Moves by Russia and Iran to reestablish military ties are raising anew US fears of nuclear proliferation.
Defense Minister Igor Sergeyev - in the highest-level Russian visit to Tehran since Iran's 1979 Islamic revolution - heralds a late-December agreement as a "new phase of military and technical cooperation." Iranian President Mohamad Khatami calls it "an important landmark."
The spread of Russian advanced weaponry and nuclear know-how to Iran has worried Washington for years. In his presidential campaign, George W. Bush accused his opponent, Vice President Al Gore, of looking the other way as Russia sold arms to Iran. The Bush administration has set a goal to stop such sales.
Russia desperately needs cash and wants to keep its vast arms factories going. Iran - with oil revenues $9 billion above 1999 levels - says it wants to buy.
"We are their brothers-in-arms, and have long-term interests together," says Pavel Felgenhauer, an independent military analyst in Moscow, ticking off mutual concerns including Caspian oil to security issues in Central Asia and Afghanistan.
Russia is edgy over Mr. Bush's stated support for creating a missile-defense system, and US readiness to walk away from the 1972 Antiballistic Missile treaty if Moscow won't permit changes.
The US, by far the world's largest arms dealer, has sought to curb some Russian sales. But on the eve of the US elections, the Kremlin abrogated a 1995 deal, made with then-Vice President Al Gore, in which Russia promised not to sell advanced conventional weapons to Iran.
Estimates of the potential value of new arms sales to Iran range from $1 billion to $7 billion.
Despite strong American concerns - and the threat of sanctions from Congress and the Clinton White House - Russian officials deny that their expertise and hardware will aid Iran's nuclear and nonconventional weapons programs. Russia says it will continue building a nuclear reactor for Iran at Bushehr, now nearly complete, despite US disapproval.
The warming relations go hand in hand with an effort by President Vladimir Putin to reassert Russia's role in world affairs and challenge what it disdainfully calls the "unipolar" world dominated by the US.
"The 'problem' of Iran is a relic of American imperialist ambitions," says Leonid Fituni, director of the Center for Strategic and Global Research in Moscow. "There is no real threat to the US from Iran."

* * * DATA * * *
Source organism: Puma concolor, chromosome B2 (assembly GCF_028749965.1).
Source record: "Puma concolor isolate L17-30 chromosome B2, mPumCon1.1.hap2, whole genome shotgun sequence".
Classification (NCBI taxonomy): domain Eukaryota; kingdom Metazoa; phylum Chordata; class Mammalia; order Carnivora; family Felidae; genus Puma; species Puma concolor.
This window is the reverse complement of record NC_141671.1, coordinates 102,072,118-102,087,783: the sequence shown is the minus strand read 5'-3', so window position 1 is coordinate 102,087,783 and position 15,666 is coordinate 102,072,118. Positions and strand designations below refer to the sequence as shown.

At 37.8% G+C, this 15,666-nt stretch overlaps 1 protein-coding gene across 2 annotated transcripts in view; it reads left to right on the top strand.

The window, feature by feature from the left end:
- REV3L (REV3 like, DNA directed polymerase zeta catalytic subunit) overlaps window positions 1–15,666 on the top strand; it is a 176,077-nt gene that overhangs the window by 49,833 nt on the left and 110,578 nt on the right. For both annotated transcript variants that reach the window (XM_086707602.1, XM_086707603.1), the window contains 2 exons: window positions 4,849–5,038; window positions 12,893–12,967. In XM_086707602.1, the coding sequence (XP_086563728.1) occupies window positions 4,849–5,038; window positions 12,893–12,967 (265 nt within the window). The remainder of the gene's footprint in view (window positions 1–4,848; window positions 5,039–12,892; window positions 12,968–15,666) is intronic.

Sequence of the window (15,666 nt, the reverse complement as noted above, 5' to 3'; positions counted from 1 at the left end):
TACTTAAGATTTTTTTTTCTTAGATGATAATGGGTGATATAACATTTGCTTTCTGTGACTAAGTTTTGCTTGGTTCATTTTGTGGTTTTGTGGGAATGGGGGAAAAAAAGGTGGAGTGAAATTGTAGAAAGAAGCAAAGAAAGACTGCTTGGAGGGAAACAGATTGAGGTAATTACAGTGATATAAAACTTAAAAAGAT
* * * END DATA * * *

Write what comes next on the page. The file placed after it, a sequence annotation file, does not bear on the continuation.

Americans have warned for years that illegal proliferation - especially from Russia - has boosted Iranian nuclear-weapons ambitions. Several Russian institutions are already subject to US sanctions for this reason.
On Jan. 12, President Bush used the example of "some nation like Iran," to illustrate what he saw as the missile threat, in an interview with The New York Times.
Analysts say strident US opposition to closer Iran-Russia ties may be one reason for the new coziness. "The pressure from America ... is forcing a closer, more serious relation with Russia," says Nasser Hadian-Jazy, an American-educated political scientist at Tehran University. The US doesn't appreciate that Iran is stuck "between nuclear Pakistan and an Iraq with chemical weapons."
Iran may not fulfill Russian dreams of huge, cash-down sales, however, Mr. Hadian-Jazy says. "Even if we have it, still we are reluctant to spend it."
Increasing ties between Russia and Iran could affect US-Russian cooperation on various projects. In the decade since the breakup of the Soviet Union, the US has spent $5 billion to help Russia safeguard its nuclear materials. A bipartisan panel commissioned by the Energy Department to review those programs recommended earlier this month that an additional $30 billion be spent in the next decade - if Russia cuts off weapons ties with Iran.
"One of the major obstacles to going forward is the Russia-Iran relationship," said Lloyd Cutler, former White House counsel and a leader of the panel, in comments reported in The New York Times. "What the Russians are doing vis-a-vis Iran is violating all the norms."
Yevgeny Adamov, Russia's nuclear energy minister, affirmed days later that nonproliferation "remains a priority" for Moscow, calling US rhetoric about Iran "politics, pure and simple."
"Not a single real fact" proves any Russian contribution to Iran's nuclear weapons development, he added. "It is really a question of whether the new administration will use this card in politics."
Crunching the numbers
The question many analysts are asking is how the numbers add up for Russia. In exchange for halting conventional arms sales to Iran, the 1995 agreement allowed Russia to launch Western satellites on its rockets. That deal has earned Russia nearly $2 billion and prevented the collapse of its space agency, says Konstantin Makienko, of the Center for Analysis of Strategies and Technologies (CAST) in Moscow. He estimates that Iran could, at most, have paid only $1.5 billion in those years on Russian arms.
Russia's weapon sales were worth $3.8 billion last year, according to CAST figures. Defense officials have stated goals of $6 billion per year.
Russia has become the biggest arms supplier to China, another foe of the US missile-defense shield. A new Russia-China military pact may result in $15 billion in Russian arms sales according to Jane's Intelligence Review in London.
Russia's arms bazaar could present a new challenge to Washington.
"Bush has told the Russians that it won't be business as usual, that 'the [American aid] fountain is going to dry up if you don't listen,' " says Shirzad Bozorgmehr, deputy editor of Tehran's English-language Iran News.
(c) Copyright 2001. The Christian Science Publishing Society